“We’ve been pleased with how people are responding to the approach and it doesn’t seem to deter them from continuing their visit to the site. So far, we can see that customers are generally choosing to keep the cookies that we use to provide the best experience on our web pages.”
Likewise, Mozilla Firefox has adopted a proactive approach to privacy. In a blog post, general counsel Harvey Anderson says: “We all have to continue our efforts - both big and small - to create a more trustworthy environment of online products that seamlessly integrate ease of use, transparency and user choice.”
The company has offered consumers ‘do not track’ capabilities since 2011, via a tick box in its privacy settings, as well as private browsing so that people can use the internet without the web browser saving information on sites and pages they have visited. The company has plans to take this one step further with a trial to block third-party cookies by default, unless they are from a site the user has previously visited.
“As with all our new Firefox features, there will be months of evaluating input from our users and the community before the new policy enters our general release version of Firefox,” explains Brendan Eich, chief technology officer. “This will stay in our testing builds until we are satisfied with the user experience.”
He adds: “Mozilla is not the first to propose this feature in a web browser. For years, Apple’s Safari browser has accepted cookies only from the websites users visit, which is the exact feature Mozilla is now testing. Firefox users will always have the option of enabling third-party cookies if they prefer that experience.”
Yet more brands are releasing the data they hold on consumers back to them in order to enhance the user experience, increase transparency and gain consumer trust. “The argument of those pushing for greater transparency and openness is that it reflects well on the brand, gives greater satisfaction and encourages more loyalty. I think that if you get that right, it could be a real source of differentiation,” says GfK’s Strong.
Tom Ilube, managing director of consumer markets at Callcredit, which runs consumer-facing brand Noddle, a credit-checking service, agrees that brands releasing data to consumers could be a smart move.
“You might be willing to give company X more of your information because you feel it’s a more level relationship and it is treating you as a partner and a peer, whereas company Y seems like it is up to something - it doesn’t want you to know what it knows.”
GfK’s Strong warns that those businesses which do not let people know what data they hold on them may lose customers.
“Those companies risk having their customers using their Midata rights to transfer data to others which are adding more value. By being open, a company is likely to be welcomed further into the customer’s life. If not, it could effectively be pushed into the background and be treated firmly as an arm’s-length supplier.”
Although the ICO says it does not want to be too heavy handed about data use and privacy, it is clear that every brand will need a strategy for dealing with the issue. “Companies need to keep the expectations of the consumer first and foremost in their mind and develop a system that will work for their customers. The ICO is not in favour of a system that is too prescriptive. We are quite open to innovative approaches in that respect,” says Hannah McCausland, senior international policy officer.
The future is still uncertain and there is no real clarity as to how consumer attitudes will develop and what the final version of the new regulation will demand. But there is an increasing awareness of privacy that is causing people to question companies’ use of data. Brands will be at the frontline of this change and will need to know the answers.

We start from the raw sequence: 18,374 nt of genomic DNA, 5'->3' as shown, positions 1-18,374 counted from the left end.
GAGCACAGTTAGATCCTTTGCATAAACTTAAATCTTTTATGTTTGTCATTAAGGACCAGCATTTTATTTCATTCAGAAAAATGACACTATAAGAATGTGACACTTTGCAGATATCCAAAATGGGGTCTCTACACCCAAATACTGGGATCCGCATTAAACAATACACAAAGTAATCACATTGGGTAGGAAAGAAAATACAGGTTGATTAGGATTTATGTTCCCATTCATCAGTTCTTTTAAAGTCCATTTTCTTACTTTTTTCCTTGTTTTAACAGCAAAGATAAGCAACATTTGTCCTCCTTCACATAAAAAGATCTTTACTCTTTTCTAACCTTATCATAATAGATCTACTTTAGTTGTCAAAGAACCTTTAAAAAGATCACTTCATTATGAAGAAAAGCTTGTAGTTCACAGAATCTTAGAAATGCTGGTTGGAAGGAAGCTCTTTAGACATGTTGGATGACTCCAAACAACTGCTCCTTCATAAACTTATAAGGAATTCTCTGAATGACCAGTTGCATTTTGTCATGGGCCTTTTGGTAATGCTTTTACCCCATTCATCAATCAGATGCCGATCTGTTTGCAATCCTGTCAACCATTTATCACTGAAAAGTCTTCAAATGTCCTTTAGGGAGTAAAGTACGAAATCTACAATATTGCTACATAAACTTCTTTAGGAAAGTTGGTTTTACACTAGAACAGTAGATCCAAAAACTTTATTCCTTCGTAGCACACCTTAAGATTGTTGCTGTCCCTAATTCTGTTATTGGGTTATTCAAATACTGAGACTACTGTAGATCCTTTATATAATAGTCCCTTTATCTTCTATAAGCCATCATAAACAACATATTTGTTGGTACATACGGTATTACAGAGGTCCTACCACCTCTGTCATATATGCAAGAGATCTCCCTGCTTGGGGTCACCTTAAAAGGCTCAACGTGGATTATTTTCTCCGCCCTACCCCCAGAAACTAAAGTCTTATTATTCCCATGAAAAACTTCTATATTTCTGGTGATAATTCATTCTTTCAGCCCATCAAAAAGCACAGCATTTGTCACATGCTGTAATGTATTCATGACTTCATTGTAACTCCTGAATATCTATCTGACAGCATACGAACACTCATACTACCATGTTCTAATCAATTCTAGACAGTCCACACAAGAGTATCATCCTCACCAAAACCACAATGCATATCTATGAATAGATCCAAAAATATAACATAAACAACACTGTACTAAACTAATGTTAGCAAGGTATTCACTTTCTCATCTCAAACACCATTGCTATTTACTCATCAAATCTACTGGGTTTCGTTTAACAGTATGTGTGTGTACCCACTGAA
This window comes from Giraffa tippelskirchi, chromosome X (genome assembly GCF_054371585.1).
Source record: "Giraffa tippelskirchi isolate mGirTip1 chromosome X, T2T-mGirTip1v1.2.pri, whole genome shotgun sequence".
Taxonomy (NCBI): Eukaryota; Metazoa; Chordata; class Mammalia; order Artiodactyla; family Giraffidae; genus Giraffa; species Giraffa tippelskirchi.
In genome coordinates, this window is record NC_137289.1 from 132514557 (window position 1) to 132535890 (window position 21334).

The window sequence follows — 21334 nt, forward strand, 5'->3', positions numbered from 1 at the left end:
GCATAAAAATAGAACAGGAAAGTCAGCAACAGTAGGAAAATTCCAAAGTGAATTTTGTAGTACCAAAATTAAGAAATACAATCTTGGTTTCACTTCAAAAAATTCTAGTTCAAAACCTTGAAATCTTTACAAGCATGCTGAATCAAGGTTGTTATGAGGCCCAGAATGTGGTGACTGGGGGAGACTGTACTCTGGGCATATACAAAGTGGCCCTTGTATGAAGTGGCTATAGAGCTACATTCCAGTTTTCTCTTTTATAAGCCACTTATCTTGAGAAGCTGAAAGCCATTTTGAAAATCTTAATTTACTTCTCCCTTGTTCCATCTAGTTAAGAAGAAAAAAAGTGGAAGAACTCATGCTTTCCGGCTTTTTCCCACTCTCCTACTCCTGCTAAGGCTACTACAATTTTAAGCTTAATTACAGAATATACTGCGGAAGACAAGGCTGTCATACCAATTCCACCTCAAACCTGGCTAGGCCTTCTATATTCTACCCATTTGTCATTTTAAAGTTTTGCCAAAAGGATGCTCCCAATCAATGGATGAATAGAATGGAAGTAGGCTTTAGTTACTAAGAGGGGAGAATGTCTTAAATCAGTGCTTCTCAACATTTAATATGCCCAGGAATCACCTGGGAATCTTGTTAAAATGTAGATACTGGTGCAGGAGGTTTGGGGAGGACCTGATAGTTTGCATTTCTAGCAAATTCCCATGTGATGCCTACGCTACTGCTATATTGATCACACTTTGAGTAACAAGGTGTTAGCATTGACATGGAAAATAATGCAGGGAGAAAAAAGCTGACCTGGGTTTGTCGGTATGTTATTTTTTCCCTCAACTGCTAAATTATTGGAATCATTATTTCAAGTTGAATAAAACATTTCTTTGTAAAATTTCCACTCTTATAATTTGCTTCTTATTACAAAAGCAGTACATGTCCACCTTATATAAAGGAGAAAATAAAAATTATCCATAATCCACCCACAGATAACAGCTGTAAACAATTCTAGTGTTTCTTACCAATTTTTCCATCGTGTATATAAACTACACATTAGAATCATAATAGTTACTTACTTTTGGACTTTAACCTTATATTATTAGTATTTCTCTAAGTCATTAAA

By Michael Barnett
Consumer data has recently come under more scrutiny by the UK and EU parliaments than any other area of marketing. The UK Government is on the verge of passing laws threatening compulsory regulation if companies do not release personal data to consumers who request it - the latest step in the Midata scheme.
Unhappy with the slow progress companies were making voluntarily, the Department for Business, Innovation and Skills (BIS) has given itself powers to compel mobile phone operators, energy companies and banks to hand over data when customers ask for it, or when they permit third parties such as mobile apps and comparison services to do so.
This means that businesses in these sectors will need to give people comprehensive records of their transactions, which could enable them to demand more personalised services or switch to better tariffs.
Personal data store service Mydex is a third-party provider looking to help consumers use their information for their own benefit. Chairman William Heath, who also sits on BIS’s strategy board for Midata, argues that the new rules will restore consumer trust, allowing companies to offer more innovative services built around individuals’ data.
As part of Midata, businesses primarily in the energy, finance and telecommunications sectors have partnered with BIS in a bid to improve transparency and allow consumers to take advantage of the growing number of applications that can process their data, in order to choose products that better suit their lifestyle.
EU General Data Protection Regulation
At the same time, even more profound changes to data marketing are being discussed by the European parliament.
The Data Protection Regulation, designed to apply universally across EU countries, is likely to be passed in 2014 with enforcement starting two years later. Proposals include:
A requirement for organisations to get explicit consumer consent before processing any personal data, which needs to be given by “a clear affirmative action”.
A right for consumers to withdraw that consent and to object to any processing.
A requirement for organisations to correct or delete any personal information at the individual’s request.
Tom Ilube, managing director of consumer markets at Callcredit, says that regulation is forcing companies to think seriously about how they handle consumer data: “This issue, which wasn’t previously being discussed around the executive table, suddenly gets an agenda item because somebody has asked: ‘What are we doing?’ It drives some level of innovation, because it raises the level of the conversation.”